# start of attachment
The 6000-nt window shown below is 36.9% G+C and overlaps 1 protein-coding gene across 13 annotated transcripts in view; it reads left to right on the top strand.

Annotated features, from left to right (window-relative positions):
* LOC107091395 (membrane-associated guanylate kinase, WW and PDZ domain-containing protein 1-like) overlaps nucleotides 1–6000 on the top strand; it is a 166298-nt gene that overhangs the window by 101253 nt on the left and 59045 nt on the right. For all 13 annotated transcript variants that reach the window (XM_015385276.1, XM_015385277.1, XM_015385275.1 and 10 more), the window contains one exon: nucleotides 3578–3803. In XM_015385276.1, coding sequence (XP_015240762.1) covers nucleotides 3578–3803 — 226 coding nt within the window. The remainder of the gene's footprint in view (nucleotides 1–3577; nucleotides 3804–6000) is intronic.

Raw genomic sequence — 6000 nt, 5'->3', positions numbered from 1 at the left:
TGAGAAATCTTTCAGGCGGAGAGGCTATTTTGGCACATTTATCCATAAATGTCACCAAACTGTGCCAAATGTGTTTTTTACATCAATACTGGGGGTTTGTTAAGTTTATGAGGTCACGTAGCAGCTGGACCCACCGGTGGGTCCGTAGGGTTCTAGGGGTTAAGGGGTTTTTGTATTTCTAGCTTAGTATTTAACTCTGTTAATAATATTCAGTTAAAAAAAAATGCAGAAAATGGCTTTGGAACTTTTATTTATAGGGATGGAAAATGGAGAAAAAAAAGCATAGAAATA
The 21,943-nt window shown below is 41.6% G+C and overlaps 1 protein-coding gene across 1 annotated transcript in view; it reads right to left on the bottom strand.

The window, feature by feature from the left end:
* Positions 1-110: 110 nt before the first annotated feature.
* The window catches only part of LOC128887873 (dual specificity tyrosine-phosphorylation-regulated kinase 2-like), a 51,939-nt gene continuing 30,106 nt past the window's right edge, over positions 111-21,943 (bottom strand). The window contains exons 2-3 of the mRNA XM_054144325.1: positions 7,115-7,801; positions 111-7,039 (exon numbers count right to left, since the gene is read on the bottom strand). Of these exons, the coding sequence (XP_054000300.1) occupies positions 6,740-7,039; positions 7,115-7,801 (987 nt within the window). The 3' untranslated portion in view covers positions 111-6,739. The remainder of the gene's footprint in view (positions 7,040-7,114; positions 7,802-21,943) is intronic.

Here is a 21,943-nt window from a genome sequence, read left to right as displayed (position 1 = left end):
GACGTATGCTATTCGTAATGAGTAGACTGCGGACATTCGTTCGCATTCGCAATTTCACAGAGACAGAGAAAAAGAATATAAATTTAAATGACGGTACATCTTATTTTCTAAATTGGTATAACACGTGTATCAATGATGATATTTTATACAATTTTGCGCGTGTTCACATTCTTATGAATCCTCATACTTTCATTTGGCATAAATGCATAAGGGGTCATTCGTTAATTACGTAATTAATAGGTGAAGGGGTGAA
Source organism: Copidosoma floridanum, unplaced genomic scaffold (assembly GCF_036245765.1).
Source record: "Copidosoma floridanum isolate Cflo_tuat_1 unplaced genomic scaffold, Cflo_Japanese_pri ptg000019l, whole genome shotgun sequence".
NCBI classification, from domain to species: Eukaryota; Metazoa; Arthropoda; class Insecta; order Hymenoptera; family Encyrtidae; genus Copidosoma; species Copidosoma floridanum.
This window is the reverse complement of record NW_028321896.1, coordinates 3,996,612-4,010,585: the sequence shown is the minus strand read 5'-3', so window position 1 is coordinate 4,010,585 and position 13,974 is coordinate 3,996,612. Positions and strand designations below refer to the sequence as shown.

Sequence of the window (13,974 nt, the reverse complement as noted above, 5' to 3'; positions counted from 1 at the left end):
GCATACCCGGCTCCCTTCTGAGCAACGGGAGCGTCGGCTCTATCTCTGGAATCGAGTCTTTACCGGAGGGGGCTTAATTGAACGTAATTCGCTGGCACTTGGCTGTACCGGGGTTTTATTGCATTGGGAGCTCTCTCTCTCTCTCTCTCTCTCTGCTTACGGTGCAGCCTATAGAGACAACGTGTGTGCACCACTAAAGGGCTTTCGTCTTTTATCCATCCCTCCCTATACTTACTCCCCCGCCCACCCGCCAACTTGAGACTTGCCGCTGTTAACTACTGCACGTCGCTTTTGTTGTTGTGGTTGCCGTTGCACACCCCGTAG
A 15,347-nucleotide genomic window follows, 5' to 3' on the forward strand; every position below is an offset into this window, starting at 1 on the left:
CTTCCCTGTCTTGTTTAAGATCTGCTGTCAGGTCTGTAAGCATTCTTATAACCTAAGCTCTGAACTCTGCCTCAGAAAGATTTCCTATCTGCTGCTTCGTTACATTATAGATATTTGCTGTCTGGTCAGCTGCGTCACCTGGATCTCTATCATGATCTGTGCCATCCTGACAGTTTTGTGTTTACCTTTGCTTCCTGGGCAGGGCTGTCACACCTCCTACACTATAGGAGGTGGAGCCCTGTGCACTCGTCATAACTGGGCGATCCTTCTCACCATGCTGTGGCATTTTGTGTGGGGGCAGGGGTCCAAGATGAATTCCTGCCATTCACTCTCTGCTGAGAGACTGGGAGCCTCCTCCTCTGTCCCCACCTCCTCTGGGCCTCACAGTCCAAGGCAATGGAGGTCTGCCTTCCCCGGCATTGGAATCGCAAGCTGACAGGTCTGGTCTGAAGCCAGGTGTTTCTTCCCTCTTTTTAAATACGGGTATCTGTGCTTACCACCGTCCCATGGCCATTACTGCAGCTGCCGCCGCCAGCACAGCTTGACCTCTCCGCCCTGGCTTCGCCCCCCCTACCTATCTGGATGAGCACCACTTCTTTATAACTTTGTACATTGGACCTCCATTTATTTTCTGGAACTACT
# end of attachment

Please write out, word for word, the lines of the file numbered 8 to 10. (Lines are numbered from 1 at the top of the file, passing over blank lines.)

* Positions 1-110: 110 nt before the first annotated feature.
* The window catches only part of LOC128887873 (dual specificity tyrosine-phosphorylation-regulated kinase 2-like), a 51,939-nt gene continuing 30,106 nt past the window's right edge, over positions 111-21,943 (bottom strand). The window contains exons 2-3 of the mRNA XM_054144325.1: positions 7,115-7,801; positions 111-7,039 (exon numbers count right to left, since the gene is read on the bottom strand). Of these exons, the coding sequence (XP_054000300.1) occupies positions 6,740-7,039; positions 7,115-7,801 (987 nt within the window). The 3' untranslated portion in view covers positions 111-6,739. The remainder of the gene's footprint in view (positions 7,040-7,114; positions 7,802-21,943) is intronic.

Here is a 21,943-nt window from a genome sequence, read left to right as displayed (position 1 = left end):